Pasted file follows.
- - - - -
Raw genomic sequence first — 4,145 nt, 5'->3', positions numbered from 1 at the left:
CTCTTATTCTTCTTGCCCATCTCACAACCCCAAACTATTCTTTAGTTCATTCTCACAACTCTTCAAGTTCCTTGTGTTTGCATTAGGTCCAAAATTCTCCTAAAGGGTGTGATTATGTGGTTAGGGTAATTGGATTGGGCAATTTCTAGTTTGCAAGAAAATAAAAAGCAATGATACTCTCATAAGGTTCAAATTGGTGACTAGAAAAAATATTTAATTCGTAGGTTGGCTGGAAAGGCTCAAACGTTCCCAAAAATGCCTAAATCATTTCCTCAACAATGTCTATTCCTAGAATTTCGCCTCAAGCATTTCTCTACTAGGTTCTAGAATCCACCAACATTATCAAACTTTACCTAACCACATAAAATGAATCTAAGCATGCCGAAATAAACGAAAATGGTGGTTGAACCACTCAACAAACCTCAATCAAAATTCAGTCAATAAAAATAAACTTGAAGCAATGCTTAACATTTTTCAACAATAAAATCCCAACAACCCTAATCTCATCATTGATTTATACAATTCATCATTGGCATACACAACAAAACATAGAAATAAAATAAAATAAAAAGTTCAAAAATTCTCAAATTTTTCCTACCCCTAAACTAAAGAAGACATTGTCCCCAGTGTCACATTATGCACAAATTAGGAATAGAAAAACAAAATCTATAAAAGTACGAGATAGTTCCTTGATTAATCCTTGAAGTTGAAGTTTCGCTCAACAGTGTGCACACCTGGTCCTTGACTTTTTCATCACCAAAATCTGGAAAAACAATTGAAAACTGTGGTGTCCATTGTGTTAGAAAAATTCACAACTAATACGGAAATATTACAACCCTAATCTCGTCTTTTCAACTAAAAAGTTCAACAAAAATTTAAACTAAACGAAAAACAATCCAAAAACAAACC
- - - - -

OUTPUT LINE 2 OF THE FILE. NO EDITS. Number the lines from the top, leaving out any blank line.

CTCTTATTCTTCTTGCCCATCTCACAACCCCAAACTATTCTTTAGTTCATTCTCACAACTCTTCAAGTTCCTTGTGTTTGCATTAGGTCCAAAATTCTCCTAAAGGGTGTGATTATGTGGTTAGGGTAATTGGATTGGGCAATTTCTAGTTTGCAAGAAAATAAAAAGCAATGATACTCTCATAAGGTTCAAATTGGTGACTAGAAAAAATATTTAATTCGTAGGTTGGCTGGAAAGGCTCAAACGTTCCCAAAAATGCCTAAATCATTTCCTCAACAATGTCTATTCCTAGAATTTCGCCTCAAGCATTTCTCTACTAGGTTCTAGAATCCACCAACATTATCAAACTTTACCTAACCACATAAAATGAATCTAAGCATGCCGAAATAAACGAAAATGGTGGTTGAACCACTCAACAAACCTCAATCAAAATTCAGTCAATAAAAATAAACTTGAAGCAATGCTTAACATTTTTCAACAATAAAATCCCAACAACCCTAATCTCATCATTGATTTATACAATTCATCATTGGCATACACAACAAAACATAGAAATAAAATAAAATAAAAAGTTCAAAAATTCTCAAATTTTTCCTACCCCTAAACTAAAGAAGACATTGTCCCCAGTGTCACATTATGCACAAATTAGGAATAGAAAAACAAAATCTATAAAAGTACGAGATAGTTCCTTGATTAATCCTTGAAGTTGAAGTTTCGCTCAACAGTGTGCACACCTGGTCCTTGACTTTTTCATCACCAAAATCTGGAAAAACAATTGAAAACTGTGGTGTCCATTGTGTTAGAAAAATTCACAACTAATACGGAAATATTACAACCCTAATCTCGTCTTTTCAACTAAAAAGTTCAACAAAAATTTAAACTAAACGAAAAACAATCCAAAAACAAACC